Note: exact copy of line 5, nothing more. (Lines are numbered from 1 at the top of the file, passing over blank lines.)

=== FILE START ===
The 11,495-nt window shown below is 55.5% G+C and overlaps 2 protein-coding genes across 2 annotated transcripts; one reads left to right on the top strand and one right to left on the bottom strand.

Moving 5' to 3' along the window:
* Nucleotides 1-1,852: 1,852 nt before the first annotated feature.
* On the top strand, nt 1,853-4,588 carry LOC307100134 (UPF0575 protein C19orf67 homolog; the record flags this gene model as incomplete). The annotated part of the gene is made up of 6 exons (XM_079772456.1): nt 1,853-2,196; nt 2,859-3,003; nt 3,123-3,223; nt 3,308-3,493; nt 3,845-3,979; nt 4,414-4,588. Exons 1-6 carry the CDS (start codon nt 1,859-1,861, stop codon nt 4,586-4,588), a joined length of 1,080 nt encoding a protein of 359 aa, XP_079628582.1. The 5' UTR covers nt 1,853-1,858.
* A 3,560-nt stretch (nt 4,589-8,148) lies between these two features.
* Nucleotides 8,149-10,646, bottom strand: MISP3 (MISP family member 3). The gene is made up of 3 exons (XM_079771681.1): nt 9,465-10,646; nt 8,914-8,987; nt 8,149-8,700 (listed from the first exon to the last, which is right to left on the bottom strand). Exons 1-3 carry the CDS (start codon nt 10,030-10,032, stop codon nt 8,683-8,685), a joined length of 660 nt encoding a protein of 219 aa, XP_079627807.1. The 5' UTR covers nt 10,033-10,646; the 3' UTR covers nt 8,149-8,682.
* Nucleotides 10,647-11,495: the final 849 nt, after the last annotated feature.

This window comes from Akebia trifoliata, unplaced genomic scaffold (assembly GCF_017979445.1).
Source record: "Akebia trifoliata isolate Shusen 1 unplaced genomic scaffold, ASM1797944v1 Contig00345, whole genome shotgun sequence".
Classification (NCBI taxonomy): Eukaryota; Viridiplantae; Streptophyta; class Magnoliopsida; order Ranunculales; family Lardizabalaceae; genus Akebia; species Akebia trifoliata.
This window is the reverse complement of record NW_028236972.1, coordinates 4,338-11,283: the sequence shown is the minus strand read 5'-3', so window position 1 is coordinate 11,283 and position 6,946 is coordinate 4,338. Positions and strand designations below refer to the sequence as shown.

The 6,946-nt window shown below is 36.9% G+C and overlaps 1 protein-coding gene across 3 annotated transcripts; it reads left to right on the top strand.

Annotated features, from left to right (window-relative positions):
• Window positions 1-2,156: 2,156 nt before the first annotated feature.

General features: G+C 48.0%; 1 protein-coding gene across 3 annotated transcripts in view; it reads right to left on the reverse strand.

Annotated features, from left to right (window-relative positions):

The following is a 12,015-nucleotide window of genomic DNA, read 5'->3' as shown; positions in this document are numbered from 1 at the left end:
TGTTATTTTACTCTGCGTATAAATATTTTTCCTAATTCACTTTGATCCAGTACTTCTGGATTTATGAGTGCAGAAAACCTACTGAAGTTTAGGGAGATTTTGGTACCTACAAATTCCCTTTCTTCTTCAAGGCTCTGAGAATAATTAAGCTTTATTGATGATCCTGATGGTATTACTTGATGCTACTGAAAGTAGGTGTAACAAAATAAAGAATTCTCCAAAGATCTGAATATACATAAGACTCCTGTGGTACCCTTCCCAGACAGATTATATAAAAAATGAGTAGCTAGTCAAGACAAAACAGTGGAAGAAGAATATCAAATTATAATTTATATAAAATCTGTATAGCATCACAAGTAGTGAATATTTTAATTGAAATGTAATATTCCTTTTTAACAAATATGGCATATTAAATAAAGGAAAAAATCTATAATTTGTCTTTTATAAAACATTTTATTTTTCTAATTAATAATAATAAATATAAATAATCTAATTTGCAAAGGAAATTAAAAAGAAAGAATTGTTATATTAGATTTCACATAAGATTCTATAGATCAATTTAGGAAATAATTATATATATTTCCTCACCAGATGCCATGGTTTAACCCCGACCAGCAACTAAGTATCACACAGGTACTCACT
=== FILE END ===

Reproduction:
* A 3,560-nt stretch (nt 4,589-8,148) lies between these two features.